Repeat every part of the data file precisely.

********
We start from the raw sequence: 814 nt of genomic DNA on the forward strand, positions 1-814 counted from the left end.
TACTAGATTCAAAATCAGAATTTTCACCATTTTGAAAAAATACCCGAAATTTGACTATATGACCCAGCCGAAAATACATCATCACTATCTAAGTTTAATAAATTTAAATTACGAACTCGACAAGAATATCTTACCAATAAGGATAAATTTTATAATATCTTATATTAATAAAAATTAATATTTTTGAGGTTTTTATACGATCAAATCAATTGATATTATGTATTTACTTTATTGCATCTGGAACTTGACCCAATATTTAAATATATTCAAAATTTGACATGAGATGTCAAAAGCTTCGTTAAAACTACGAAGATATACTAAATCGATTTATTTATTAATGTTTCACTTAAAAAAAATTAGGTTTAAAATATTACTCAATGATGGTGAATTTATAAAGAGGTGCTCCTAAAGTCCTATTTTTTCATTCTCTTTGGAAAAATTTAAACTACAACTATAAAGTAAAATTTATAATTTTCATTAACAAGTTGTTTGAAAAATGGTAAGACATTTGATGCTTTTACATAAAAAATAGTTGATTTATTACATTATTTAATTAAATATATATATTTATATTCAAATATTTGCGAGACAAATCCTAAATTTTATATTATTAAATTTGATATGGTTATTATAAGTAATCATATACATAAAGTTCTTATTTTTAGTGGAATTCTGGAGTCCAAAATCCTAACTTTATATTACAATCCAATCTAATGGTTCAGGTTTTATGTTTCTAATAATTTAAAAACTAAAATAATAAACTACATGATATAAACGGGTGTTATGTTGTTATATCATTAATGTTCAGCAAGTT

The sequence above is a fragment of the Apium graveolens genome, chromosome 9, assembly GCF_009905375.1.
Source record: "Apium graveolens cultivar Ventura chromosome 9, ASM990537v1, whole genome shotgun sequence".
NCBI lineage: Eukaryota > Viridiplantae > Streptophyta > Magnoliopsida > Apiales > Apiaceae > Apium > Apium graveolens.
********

We start from the raw sequence: 814 nt of genomic DNA on the forward strand, positions 1-814 counted from the left end.
TACTAGATTCAAAATCAGAATTTTCACCATTTTGAAAAAATACCCGAAATTTGACTATATGACCCAGCCGAAAATACATCATCACTATCTAAGTTTAATAAATTTAAATTACGAACTCGACAAGAATATCTTACCAATAAGGATAAATTTTATAATATCTTATATTAATAAAAATTAATATTTTTGAGGTTTTTATACGATCAAATCAATTGATATTATGTATTTACTTTATTGCATCTGGAACTTGACCCAATATTTAAATATATTCAAAATTTGACATGAGATGTCAAAAGCTTCGTTAAAACTACGAAGATATACTAAATCGATTTATTTATTAATGTTTCACTTAAAAAAAATTAGGTTTAAAATATTACTCAATGATGGTGAATTTATAAAGAGGTGCTCCTAAAGTCCTATTTTTTCATTCTCTTTGGAAAAATTTAAACTACAACTATAAAGTAAAATTTATAATTTTCATTAACAAGTTGTTTGAAAAATGGTAAGACATTTGATGCTTTTACATAAAAAATAGTTGATTTATTACATTATTTAATTAAATATATATATTTATATTCAAATATTTGCGAGACAAATCCTAAATTTTATATTATTAAATTTGATATGGTTATTATAAGTAATCATATACATAAAGTTCTTATTTTTAGTGGAATTCTGGAGTCCAAAATCCTAACTTTATATTACAATCCAATCTAATGGTTCAGGTTTTATGTTTCTAATAATTTAAAAACTAAAATAATAAACTACATGATATAAACGGGTGTTATGTTGTTATATCATTAATGTTCAGCAAGTT

The sequence above is a fragment of the Apium graveolens genome, chromosome 9, assembly GCF_009905375.1.
Source record: "Apium graveolens cultivar Ventura chromosome 9, ASM990537v1, whole genome shotgun sequence".
NCBI lineage: Eukaryota > Viridiplantae > Streptophyta > Magnoliopsida > Apiales > Apiaceae > Apium > Apium graveolens.